The insulin receptor is a glycoprotein. It has 2 identical α chains and two transmembrane β subunits linked together (α2β2) by disulfide bonds. The α chains contain the insulin binding domain, β chains have a tyrosine kinase domain and an autophorylations site. The phosphorylated receptor next phosphorylates insulin receptor substrates (IRS). IRS1 is involved in the cell growth effects of insulin (slow action of insulin).
Activation of IRS1 activates several proteins, a pathway that ends by activation of MAP kinase (mitogen-activated protein kinase) which stimulates cell growth and DNA synthesis. IRS2 is involved in the metabolic effects of insulin (rapid action of insulin). The phosphorylated IRS2 binds to a variety of proteins:
One of these proteins is Pl-3 kinase links activated insulin receptors to a Protein 70 kinase. This pathway is involved in the translocation of glucose transporter from Golgi apparatus to the cell membrane to bind glucose, enzyme activities (dephosphorylation and activation of glycogen synthase) and regulation of genes involved in metabolism e.g, increase of glucokinase synthesis and inhibition of PEPCK synthesis.
Elevated blood insulin levels, such as in obesity or insulinoma, down-regulate concentration of insulin receptors, With low insulin concentrations, the number of receptors increases (up-regulation) and responsiveness to insulin increases e.g. obese type II diabetics may recover by increasing insulin responsiveness as a result of dieting.
Functions of insulin
a) Effect of insulin on carbohydrate metabolism
- Insulin facilitates glycogen synthesis in the liver by increasing the activity of enzymes required for the formation of glycogen.
- Insulin inhibits gluconeogenesis by decreasing the quantities and it activities of the liver enzymes required for gluconeogenesis.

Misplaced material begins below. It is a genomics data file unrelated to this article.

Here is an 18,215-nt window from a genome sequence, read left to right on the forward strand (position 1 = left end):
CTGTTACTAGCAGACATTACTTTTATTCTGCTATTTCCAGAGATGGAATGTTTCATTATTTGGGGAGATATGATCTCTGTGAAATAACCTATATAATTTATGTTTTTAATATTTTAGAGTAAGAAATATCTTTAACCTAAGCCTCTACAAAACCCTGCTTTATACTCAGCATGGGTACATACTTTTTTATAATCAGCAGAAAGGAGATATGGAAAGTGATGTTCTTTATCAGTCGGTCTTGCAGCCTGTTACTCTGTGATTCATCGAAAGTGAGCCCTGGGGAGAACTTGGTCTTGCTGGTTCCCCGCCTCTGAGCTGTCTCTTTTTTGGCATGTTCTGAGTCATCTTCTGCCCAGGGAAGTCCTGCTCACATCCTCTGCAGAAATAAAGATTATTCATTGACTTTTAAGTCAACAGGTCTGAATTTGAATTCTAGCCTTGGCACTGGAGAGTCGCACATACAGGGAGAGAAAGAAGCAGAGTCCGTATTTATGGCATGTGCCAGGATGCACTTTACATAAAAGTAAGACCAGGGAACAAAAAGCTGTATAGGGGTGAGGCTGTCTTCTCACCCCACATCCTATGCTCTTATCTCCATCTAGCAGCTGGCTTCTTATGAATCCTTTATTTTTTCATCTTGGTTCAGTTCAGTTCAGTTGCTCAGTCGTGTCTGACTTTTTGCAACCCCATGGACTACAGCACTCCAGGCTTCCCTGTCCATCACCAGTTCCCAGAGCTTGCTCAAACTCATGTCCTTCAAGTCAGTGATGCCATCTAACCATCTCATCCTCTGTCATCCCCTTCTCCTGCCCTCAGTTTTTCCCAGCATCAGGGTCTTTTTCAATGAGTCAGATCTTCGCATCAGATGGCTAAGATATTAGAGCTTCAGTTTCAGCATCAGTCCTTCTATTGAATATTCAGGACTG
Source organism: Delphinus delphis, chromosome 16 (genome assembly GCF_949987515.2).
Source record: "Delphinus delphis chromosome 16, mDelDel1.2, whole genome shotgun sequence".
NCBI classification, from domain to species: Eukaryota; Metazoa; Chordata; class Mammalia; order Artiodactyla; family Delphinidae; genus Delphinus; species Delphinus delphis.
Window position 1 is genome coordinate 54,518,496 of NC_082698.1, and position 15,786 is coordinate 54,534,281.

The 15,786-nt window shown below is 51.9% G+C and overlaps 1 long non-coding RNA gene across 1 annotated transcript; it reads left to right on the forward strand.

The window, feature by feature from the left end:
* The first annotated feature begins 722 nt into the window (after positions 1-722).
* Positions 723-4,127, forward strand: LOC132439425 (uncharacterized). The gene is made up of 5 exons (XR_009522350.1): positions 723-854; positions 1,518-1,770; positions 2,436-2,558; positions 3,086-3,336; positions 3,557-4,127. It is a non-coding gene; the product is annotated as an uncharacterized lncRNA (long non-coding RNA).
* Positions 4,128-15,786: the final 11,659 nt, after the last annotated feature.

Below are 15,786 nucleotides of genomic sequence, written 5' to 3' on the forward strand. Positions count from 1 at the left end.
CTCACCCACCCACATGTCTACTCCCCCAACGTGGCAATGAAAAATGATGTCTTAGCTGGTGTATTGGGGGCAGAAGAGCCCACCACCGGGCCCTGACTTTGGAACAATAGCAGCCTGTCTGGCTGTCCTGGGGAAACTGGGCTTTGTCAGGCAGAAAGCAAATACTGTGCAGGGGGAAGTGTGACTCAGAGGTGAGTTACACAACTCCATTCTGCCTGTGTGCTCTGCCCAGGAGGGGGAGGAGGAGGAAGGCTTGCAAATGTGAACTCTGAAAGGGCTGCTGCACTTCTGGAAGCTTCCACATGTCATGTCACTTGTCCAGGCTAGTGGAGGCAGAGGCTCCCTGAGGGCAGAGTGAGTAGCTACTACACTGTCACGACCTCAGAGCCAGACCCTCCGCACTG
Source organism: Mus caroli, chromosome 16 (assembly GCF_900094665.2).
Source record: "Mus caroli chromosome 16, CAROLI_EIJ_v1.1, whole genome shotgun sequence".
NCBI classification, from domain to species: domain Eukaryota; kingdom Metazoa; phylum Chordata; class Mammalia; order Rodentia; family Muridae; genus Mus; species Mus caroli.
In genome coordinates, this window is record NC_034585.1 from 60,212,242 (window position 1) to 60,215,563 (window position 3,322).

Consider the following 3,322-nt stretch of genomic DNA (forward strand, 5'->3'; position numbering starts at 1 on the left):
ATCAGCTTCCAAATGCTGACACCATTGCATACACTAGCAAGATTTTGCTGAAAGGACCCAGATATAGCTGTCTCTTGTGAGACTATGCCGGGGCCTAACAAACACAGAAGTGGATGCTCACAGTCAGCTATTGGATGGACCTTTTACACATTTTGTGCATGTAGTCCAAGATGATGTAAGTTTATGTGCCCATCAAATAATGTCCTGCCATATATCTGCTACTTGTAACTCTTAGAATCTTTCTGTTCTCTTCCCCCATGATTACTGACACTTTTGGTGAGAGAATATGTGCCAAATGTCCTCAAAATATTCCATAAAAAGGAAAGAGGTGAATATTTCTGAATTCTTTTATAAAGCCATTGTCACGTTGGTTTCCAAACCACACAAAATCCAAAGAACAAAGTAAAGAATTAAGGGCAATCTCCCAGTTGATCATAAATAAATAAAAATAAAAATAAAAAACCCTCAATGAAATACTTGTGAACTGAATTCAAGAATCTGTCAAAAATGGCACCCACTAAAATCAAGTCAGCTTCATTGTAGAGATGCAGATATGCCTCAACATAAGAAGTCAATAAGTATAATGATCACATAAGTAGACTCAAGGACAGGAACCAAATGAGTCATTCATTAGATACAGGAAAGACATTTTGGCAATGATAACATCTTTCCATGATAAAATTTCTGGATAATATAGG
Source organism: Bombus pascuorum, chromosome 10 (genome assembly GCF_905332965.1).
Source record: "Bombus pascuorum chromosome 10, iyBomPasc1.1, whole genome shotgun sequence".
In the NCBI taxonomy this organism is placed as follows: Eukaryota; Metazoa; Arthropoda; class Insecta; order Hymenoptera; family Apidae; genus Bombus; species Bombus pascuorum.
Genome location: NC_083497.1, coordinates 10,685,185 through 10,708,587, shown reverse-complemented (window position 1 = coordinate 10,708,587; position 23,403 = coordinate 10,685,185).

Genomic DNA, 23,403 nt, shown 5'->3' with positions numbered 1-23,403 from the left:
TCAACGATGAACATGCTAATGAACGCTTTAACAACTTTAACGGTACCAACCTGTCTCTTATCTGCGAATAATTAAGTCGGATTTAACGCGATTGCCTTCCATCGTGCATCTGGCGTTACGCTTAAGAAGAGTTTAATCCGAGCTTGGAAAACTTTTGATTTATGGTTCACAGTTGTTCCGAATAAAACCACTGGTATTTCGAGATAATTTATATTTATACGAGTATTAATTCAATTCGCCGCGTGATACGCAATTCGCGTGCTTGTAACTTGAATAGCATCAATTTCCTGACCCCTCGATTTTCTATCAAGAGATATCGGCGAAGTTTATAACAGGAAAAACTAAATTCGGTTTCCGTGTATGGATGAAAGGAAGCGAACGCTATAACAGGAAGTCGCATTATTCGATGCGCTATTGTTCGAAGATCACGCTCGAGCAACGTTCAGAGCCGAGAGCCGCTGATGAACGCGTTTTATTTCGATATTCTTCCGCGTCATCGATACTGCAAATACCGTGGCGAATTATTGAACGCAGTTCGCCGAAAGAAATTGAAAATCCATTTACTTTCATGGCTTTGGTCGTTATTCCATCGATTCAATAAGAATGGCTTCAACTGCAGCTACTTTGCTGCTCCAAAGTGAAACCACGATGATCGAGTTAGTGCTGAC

- Insulin inhibits glycogenolysis, the breakdown of glycogen into glucose.
- Insulin facilitates the entry of glucose into the cells (muscles, adipose tissues, and connective issues by an action on the cell membrane, The normal resting muscle membrane is almost impermeable to glucose except when the muscle fiber is stimulated by insulin.
- During periods of heavy exercise, exercising muscle fibers become highly permeable to glucose even in the absence of insulin because of the contraction process itself.
- The brain cells are permeable to glucose without the intermediation of insulin except for the satiety center.
b) Effect of insulin on fat metabolism
Insulin exerts multiple effects to lower blood fatty acids & promote triglyceride storage:
- Insulin increases the utilization of glucose which automatically decreases the utilization of fat, thus functioning as a “fat sparer”.
- Insulin also promotes lipogenesis in the cells and adipose tissue.
- It promotes chemical reactions that use fatty acids and glucose derivatives for triglyceride synthesis.
- It inhibits lipolysis (fat breakdown), reducing the release of fatty acids from adipose tissue into the blood.
c) Effect of insulin on protein metabolism
Insulin lowers blood amino acid levels and enhances protein synthesis through several effects:
- Insulin causes the active transport of many of the amino acids into the cells.
- Insulin offers a direct effect on the ribosomes to increase the translation of ger RNA, the forming new proteins.
- Insulin also inhibits the catabolism of proteins.
- In the liver, insulin depresses the rate of gluconeogenesis, This conserves the amino acids in the protein stores of the body.
d) Effect of insulin on growth
e) Effect of insulin on potassium
PI-3kinase (phosphatidyl inositol- 3kinase) is a protein containing 2 subunits: one unit interacts with activated insulin receptor substrates, the other subunit phosphorylates (activates) other proteins like P70 kinase and mediates the different metabolic functions of insulin.